Negative space or whitespace is the term for the empty space that appears in a design. Almost invariably, designers are taught that negative space is a good thing. It serves the function of directing the eye to important content, it reduces clutter that might otherwise detract from the important messages or features of the design and it is generally considered to be more aesthetically pleasing to look at.
There is another school of thought that states that this is boring, that it doesn’t grab the attention of the viewer and is a waste of space that could be used to promote more features of the product or service that are already being discussed. Proponents of this tend to be designers who like to adhere to a more ‘maximalist’ style of design and some clients who have invested heavily in advertising space and who want to get their money’s worth.
So who’s right? The clients who don’t know anything about design or the designers who don’t know anything about certain target markets? Well on this one it tends to be the client that is right, because they know what their target markets are looking for. However, as with all debates as to what is best in design the most accurate answer is ‘it depends’.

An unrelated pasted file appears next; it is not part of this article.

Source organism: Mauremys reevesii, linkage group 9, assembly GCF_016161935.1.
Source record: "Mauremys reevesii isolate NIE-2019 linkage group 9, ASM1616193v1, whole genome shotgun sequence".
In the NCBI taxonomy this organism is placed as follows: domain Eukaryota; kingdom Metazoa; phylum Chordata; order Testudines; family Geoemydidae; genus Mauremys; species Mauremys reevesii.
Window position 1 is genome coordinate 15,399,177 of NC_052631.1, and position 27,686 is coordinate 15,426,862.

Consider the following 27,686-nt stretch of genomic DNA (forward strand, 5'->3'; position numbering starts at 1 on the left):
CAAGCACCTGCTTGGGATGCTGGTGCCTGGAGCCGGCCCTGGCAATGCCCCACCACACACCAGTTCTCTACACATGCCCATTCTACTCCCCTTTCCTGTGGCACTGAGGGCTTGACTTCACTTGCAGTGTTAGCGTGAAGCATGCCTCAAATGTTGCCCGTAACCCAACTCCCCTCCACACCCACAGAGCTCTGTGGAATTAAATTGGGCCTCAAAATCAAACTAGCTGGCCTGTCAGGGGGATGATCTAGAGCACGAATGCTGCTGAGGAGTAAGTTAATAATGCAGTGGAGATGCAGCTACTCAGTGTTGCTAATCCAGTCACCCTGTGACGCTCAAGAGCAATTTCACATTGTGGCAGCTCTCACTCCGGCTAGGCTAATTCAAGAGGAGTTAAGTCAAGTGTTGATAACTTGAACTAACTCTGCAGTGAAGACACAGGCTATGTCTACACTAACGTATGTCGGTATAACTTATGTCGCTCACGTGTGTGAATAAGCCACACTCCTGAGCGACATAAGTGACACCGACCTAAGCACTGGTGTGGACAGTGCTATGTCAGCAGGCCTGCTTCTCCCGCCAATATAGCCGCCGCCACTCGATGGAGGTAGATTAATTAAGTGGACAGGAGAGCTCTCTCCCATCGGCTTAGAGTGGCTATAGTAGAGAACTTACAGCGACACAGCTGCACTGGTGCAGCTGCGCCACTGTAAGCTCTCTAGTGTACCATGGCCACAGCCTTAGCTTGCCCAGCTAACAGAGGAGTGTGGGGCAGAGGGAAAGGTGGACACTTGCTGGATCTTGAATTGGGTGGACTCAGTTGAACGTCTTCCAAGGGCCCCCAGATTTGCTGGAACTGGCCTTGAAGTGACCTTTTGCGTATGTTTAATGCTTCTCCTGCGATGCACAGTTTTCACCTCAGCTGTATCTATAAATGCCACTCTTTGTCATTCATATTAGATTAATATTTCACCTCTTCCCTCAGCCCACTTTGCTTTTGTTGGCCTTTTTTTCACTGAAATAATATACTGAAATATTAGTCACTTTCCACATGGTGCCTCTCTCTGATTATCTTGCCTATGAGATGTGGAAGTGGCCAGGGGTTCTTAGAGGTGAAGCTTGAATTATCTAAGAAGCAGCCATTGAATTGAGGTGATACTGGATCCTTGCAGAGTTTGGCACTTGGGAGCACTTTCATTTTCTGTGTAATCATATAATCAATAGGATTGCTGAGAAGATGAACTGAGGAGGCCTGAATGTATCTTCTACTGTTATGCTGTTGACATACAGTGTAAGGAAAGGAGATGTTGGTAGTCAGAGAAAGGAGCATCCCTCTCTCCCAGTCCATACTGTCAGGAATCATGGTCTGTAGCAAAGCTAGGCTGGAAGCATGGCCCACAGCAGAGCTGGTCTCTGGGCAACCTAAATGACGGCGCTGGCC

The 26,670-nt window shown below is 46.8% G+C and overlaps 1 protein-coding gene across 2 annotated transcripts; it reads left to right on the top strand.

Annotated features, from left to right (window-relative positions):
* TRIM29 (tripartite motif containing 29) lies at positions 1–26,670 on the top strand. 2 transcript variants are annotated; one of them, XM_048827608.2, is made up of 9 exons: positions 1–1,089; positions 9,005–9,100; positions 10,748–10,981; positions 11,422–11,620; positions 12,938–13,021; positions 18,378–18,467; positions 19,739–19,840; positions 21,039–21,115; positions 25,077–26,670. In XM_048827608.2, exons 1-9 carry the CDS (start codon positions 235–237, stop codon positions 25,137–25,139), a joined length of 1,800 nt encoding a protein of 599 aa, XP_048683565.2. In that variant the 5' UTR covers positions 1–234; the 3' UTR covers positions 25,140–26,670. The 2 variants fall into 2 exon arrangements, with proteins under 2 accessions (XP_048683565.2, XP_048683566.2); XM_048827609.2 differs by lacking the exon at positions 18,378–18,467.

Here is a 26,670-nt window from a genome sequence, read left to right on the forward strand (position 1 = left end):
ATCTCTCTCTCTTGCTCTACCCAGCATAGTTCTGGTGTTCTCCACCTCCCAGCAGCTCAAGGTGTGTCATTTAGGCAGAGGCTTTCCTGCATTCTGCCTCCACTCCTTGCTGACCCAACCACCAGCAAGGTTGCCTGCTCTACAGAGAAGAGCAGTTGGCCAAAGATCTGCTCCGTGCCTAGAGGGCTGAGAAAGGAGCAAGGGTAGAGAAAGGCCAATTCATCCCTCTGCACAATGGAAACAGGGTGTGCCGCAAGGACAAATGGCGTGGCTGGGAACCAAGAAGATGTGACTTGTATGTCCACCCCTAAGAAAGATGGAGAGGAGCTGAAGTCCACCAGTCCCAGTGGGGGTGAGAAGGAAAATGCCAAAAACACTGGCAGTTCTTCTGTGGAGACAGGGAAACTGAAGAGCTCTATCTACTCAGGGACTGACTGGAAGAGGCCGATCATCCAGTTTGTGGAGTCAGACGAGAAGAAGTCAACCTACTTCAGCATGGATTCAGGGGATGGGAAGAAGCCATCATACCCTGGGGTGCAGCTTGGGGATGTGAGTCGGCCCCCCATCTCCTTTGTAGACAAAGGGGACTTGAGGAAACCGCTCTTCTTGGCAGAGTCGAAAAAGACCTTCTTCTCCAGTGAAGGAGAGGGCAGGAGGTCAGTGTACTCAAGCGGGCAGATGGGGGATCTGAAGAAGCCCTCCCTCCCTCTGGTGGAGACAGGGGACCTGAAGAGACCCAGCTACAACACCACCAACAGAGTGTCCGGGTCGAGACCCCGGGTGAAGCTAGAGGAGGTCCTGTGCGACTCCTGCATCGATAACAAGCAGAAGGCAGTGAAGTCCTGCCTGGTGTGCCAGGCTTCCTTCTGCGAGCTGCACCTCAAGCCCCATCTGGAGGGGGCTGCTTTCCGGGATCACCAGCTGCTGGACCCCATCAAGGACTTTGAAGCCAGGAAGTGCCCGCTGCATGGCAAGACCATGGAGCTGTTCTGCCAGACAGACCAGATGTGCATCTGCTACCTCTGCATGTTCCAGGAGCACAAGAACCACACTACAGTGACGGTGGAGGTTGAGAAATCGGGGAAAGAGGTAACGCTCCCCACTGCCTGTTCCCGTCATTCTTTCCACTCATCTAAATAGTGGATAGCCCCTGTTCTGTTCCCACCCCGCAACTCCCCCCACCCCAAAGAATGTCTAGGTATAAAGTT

In this case it depends on the value of the product being sold and the financial means and aspirations of the customer. Research carried out by anthropologist Dimitri Mortelmans of the University of Antwerp suggests that minimalist design implies a higher value product that speaks for itself while design exhibiting ‘horror vacui’, or a ‘fear of emptiness’ implies a lower value product.
In this way, a busier ad could be the exact sort of thing to generate interest in used car dealerships, last minute flights, clothes sales or bingo halls. On the other hand, if you want to promote speciality drinks, luxury apartments, haute couture fashion or high end sound systems then making that additional investment in photography and presenting it in a minimalist manner may be the best way to do it.